List interface with different tradeoffs, so it’s useful to write client code using the general interface type where possible so that the implementation can be changed if necessary later on.
To store a list of integers using Java’s
ArrayList class, we might write the following line of code.
List<int> list = new ArrayList<int>();
This doesn’t work because Java disallows primitive types such as
double from being used as the specialized type. Instead, specialized types need to be classes such as
String. Java provides wrapper classes to represent primitive values as objects. For example, the wrapper class for
int is called
Integer. We can declare a list of integers as follows.
List<Integer> list = new ArrayList<Integer>();
Java will conveniently convert between the primitive type and the wrapper class automatically most of the time, so we can use the primitive type everywhere else.
List<Integer> list = new ArrayList<Integer>(); list.add(1); int first = list.get(0);
The stack abstract data type allows adding and removing elements from the “top” of the stack. Imagine a stack of plates. The most common of way of interacting with the stack of plates is to add a plate to the top or remove a plate from the top.
pushan element to the top of the stack.
popto remove and return the top element from the stack.
peekto return but not remove the top element from the stack.
sizeto return the number of elements in the stack.
Consider the following code snippet.
Stack<String> stack = new Stack<String>(); stack.push("puppy"); stack.push("cat"); stack.push("dog"); System.out.println(stack.pop());
The first element removed by
stack.pop() is “dog” since “dog” was at the top of the stack.
Which element would be removed by a second pop operation?
The next element removed by
stack.pop() would be “cat” since “cat” is on top of “puppy” in the stack.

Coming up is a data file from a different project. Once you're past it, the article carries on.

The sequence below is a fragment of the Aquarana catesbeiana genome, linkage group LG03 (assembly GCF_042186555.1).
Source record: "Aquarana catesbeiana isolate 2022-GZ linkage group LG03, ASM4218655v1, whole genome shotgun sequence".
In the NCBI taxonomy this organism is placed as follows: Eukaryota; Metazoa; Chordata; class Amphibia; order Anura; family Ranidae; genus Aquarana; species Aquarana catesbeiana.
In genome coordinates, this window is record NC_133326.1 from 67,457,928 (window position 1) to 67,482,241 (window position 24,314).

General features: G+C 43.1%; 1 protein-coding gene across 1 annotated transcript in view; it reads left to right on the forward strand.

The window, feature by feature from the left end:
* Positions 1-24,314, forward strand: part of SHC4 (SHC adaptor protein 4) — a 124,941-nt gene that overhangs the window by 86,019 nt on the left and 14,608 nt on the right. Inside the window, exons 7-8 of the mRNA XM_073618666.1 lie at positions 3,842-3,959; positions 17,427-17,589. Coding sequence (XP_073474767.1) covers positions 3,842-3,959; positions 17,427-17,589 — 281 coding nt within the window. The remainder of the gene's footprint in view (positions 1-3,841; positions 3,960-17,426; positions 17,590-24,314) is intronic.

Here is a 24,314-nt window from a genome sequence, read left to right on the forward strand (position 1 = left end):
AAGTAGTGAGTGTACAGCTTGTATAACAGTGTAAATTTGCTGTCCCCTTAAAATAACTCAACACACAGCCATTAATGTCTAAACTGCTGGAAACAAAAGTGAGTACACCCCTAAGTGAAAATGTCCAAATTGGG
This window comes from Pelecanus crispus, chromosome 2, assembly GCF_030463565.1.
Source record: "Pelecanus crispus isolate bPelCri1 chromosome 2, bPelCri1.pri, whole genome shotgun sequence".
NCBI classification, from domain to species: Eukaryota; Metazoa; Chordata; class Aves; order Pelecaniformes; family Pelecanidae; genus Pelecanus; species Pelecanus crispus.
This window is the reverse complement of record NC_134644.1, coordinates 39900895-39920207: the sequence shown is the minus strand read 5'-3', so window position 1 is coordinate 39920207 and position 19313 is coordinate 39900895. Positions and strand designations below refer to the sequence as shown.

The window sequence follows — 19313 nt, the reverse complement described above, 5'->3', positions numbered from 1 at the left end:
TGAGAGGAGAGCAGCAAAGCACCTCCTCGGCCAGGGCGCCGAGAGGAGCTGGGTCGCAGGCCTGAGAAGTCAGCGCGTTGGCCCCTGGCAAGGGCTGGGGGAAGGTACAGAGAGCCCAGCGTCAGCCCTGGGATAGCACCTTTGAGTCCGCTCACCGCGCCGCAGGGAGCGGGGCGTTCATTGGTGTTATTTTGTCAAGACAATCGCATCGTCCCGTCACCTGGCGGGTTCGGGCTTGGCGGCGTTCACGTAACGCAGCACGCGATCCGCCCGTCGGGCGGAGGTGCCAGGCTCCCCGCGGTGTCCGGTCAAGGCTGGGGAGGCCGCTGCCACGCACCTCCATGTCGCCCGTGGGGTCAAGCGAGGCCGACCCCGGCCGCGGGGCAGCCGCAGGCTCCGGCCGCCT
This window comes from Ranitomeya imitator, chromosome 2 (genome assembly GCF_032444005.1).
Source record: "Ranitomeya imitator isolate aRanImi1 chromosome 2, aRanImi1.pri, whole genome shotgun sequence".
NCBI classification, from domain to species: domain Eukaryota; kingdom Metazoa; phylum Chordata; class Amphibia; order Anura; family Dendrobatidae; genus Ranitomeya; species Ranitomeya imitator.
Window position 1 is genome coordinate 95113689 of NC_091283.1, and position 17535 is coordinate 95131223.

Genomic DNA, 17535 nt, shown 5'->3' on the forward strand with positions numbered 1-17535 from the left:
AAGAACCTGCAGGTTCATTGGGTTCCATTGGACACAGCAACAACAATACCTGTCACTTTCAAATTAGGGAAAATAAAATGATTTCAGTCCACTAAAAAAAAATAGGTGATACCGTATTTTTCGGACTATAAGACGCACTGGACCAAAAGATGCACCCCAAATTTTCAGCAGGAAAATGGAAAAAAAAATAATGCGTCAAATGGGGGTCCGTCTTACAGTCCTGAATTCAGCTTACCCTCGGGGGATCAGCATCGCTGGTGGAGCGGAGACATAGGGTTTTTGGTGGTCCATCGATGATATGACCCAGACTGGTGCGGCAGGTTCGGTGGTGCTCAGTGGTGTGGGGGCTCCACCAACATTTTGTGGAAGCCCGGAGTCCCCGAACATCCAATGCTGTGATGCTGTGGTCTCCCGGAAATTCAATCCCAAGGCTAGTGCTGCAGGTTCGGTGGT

There’s one weird detail about stacks in Java. Stacks are an abstract data type, so they aren’t necessarily tied to one specific data structure implementation. Unfortunately, Java’s
Stack class has a critical design flaw: it’s a class, not an interface. This means that the left hand side and right hand side of an assignment statement will both be declared with the
Stack class, rather than using an interface type.
- The Java
Stackclass has many other methods beyond
isEmpty, but they’re off-limits for this course since they aren’t part of the stack ADT. (Poor design!)
Because stacks add to the top and remove from the top, we consider them last-in, first-out (LIFO) structures. In other words, the most recently-pushed element is the element that will be the first to be removed.
While stacks are last-in, first-out (LIFO), queues are first-in, first-out (FIFO). Whereas stack operations only allow changes to the top, queue operations allow changes to the “front” and the “back” of the queue. Imagine people waiting in the checkout line at the grocery store. When someone wants to checkout, they’re added to the back of the queue (which might be empty). The first person to checkout is the person at the front of the line.
addan element to the back of the queue.
removeand return the element at the front of the queue.
peekto return but not remove the element at the front of the queue.
sizeto return the number of elements in the queue.
Consider the following code snippet.
Queue<String> queue = new LinkedList<String>(); queue.add("puppy"); queue.add("cat"); queue.add("dog"); System.out.println(queue.remove());
The first element removed by
queue.remove() is “puppy” since “puppy” was at the front of the queue.
This time, Java got the design right for queues.
Queue is an interface in Java, which means that we can’t instantiate it directly. Instead, we need to use an implementation such as
LinkedList that also implements the
This is the powerful idea behind ADTs. By declaring an object such as a
LinkedList as the interface type
Queue, we’re signalling to the human reading the program that we intend to use this object in queue-like ways, rather than all of the possible ways that we might use a list.